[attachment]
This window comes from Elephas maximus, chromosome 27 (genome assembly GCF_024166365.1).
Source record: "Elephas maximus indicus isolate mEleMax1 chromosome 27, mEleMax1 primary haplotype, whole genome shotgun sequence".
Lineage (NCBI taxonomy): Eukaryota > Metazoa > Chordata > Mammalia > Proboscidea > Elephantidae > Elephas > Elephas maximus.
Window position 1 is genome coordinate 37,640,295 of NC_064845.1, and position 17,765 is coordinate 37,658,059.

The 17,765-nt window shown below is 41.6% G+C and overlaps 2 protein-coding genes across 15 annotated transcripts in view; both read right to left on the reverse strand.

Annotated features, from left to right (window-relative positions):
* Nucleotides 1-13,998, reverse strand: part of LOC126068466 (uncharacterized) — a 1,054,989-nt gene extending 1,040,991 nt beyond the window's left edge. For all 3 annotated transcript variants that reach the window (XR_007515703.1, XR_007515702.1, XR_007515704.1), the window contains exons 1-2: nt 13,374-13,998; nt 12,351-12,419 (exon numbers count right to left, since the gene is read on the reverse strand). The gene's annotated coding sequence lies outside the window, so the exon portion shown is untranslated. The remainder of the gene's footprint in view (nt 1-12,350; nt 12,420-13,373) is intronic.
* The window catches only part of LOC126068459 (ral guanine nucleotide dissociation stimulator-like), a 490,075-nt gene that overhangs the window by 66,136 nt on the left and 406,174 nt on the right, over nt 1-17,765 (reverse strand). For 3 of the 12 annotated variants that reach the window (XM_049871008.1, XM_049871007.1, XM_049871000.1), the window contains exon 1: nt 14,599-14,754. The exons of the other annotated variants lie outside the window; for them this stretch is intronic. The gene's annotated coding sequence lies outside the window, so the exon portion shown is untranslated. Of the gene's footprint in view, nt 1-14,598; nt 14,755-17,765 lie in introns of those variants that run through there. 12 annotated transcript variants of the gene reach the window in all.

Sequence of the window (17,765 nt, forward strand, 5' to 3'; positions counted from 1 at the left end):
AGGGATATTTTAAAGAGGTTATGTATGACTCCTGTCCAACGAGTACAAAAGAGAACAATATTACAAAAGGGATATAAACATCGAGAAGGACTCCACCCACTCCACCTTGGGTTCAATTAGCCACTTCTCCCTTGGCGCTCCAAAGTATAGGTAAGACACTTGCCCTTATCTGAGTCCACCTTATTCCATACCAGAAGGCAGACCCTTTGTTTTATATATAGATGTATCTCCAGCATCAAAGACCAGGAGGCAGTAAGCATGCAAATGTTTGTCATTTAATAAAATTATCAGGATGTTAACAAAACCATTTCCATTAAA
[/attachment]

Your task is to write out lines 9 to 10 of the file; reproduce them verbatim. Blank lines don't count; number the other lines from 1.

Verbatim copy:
Sequence of the window (17,765 nt, forward strand, 5' to 3'; positions counted from 1 at the left end):
AGGGATATTTTAAAGAGGTTATGTATGACTCCTGTCCAACGAGTACAAAAGAGAACAATATTACAAAAGGGATATAAACATCGAGAAGGACTCCACCCACTCCACCTTGGGTTCAATTAGCCACTTCTCCCTTGGCGCTCCAAAGTATAGGTAAGACACTTGCCCTTATCTGAGTCCACCTTATTCCATACCAGAAGGCAGACCCTTTGTTTTATATATAGATGTATCTCCAGCATCAAAGACCAGGAGGCAGTAAGCATGCAAATGTTTGTCATTTAATAAAATTATCAGGATGTTAACAAAACCATTTCCATTAAA